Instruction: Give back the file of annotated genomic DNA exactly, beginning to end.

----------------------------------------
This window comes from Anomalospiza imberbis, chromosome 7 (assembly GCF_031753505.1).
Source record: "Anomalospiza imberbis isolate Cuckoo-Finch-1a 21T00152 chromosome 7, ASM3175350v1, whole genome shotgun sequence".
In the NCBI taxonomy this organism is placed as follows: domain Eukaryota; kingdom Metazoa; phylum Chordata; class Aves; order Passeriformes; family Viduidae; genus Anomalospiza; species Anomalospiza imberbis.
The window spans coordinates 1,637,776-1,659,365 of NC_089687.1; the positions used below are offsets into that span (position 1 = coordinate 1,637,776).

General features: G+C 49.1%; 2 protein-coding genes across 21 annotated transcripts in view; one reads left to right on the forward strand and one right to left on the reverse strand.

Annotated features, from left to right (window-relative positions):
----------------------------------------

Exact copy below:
This window comes from Anomalospiza imberbis, chromosome 7 (assembly GCF_031753505.1).
Source record: "Anomalospiza imberbis isolate Cuckoo-Finch-1a 21T00152 chromosome 7, ASM3175350v1, whole genome shotgun sequence".
In the NCBI taxonomy this organism is placed as follows: domain Eukaryota; kingdom Metazoa; phylum Chordata; class Aves; order Passeriformes; family Viduidae; genus Anomalospiza; species Anomalospiza imberbis.
The window spans coordinates 1,637,776-1,659,365 of NC_089687.1; the positions used below are offsets into that span (position 1 = coordinate 1,637,776).

General features: G+C 49.1%; 2 protein-coding genes across 21 annotated transcripts in view; one reads left to right on the forward strand and one right to left on the reverse strand.

Annotated features, from left to right (window-relative positions):